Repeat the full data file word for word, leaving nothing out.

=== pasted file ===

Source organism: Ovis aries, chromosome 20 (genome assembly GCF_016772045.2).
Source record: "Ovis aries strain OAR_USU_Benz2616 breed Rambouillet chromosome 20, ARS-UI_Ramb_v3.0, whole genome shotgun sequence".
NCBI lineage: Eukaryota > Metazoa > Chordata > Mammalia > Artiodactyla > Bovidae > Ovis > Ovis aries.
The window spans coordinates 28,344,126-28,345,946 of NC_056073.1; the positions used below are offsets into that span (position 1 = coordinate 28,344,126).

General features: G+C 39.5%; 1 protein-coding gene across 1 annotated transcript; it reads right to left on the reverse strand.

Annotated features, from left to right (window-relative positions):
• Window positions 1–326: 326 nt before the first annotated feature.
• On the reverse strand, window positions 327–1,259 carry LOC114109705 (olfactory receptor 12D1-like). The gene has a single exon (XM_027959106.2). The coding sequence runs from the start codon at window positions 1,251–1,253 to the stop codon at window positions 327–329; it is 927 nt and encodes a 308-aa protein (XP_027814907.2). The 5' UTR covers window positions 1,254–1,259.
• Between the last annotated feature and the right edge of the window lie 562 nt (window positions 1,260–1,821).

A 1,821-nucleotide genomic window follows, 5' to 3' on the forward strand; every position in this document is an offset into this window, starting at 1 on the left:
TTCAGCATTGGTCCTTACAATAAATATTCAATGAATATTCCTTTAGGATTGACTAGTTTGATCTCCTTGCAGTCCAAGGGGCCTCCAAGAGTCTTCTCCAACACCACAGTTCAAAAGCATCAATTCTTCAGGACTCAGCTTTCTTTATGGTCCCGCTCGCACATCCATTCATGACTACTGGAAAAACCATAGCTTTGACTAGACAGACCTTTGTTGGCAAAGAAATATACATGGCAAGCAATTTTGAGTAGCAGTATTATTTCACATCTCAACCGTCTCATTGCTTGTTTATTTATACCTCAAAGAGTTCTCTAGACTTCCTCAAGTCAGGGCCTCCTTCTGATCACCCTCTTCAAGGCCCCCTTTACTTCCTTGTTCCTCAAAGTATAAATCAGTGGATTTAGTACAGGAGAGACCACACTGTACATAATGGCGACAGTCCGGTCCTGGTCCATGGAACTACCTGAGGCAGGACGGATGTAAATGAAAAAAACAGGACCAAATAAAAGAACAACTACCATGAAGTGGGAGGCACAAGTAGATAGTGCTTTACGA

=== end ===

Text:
Source organism: Ovis aries, chromosome 20 (genome assembly GCF_016772045.2).
Source record: "Ovis aries strain OAR_USU_Benz2616 breed Rambouillet chromosome 20, ARS-UI_Ramb_v3.0, whole genome shotgun sequence".
NCBI lineage: Eukaryota > Metazoa > Chordata > Mammalia > Artiodactyla > Bovidae > Ovis > Ovis aries.
The window spans coordinates 28,344,126-28,345,946 of NC_056073.1; the positions used below are offsets into that span (position 1 = coordinate 28,344,126).

General features: G+C 39.5%; 1 protein-coding gene across 1 annotated transcript; it reads right to left on the reverse strand.

Annotated features, from left to right (window-relative positions):
• Window positions 1–326: 326 nt before the first annotated feature.
• On the reverse strand, window positions 327–1,259 carry LOC114109705 (olfactory receptor 12D1-like). The gene has a single exon (XM_027959106.2). The coding sequence runs from the start codon at window positions 1,251–1,253 to the stop codon at window positions 327–329; it is 927 nt and encodes a 308-aa protein (XP_027814907.2). The 5' UTR covers window positions 1,254–1,259.
• Between the last annotated feature and the right edge of the window lie 562 nt (window positions 1,260–1,821).

A 1,821-nucleotide genomic window follows, 5' to 3' on the forward strand; every position in this document is an offset into this window, starting at 1 on the left:
TTCAGCATTGGTCCTTACAATAAATATTCAATGAATATTCCTTTAGGATTGACTAGTTTGATCTCCTTGCAGTCCAAGGGGCCTCCAAGAGTCTTCTCCAACACCACAGTTCAAAAGCATCAATTCTTCAGGACTCAGCTTTCTTTATGGTCCCGCTCGCACATCCATTCATGACTACTGGAAAAACCATAGCTTTGACTAGACAGACCTTTGTTGGCAAAGAAATATACATGGCAAGCAATTTTGAGTAGCAGTATTATTTCACATCTCAACCGTCTCATTGCTTGTTTATTTATACCTCAAAGAGTTCTCTAGACTTCCTCAAGTCAGGGCCTCCTTCTGATCACCCTCTTCAAGGCCCCCTTTACTTCCTTGTTCCTCAAAGTATAAATCAGTGGATTTAGTACAGGAGAGACCACACTGTACATAATGGCGACAGTCCGGTCCTGGTCCATGGAACTACCTGAGGCAGGACGGATGTAAATGAAAAAAACAGGACCAAATAAAAGAACAACTACCATGAAGTGGGAGGCACAAGTAGATAGTGCTTTACGA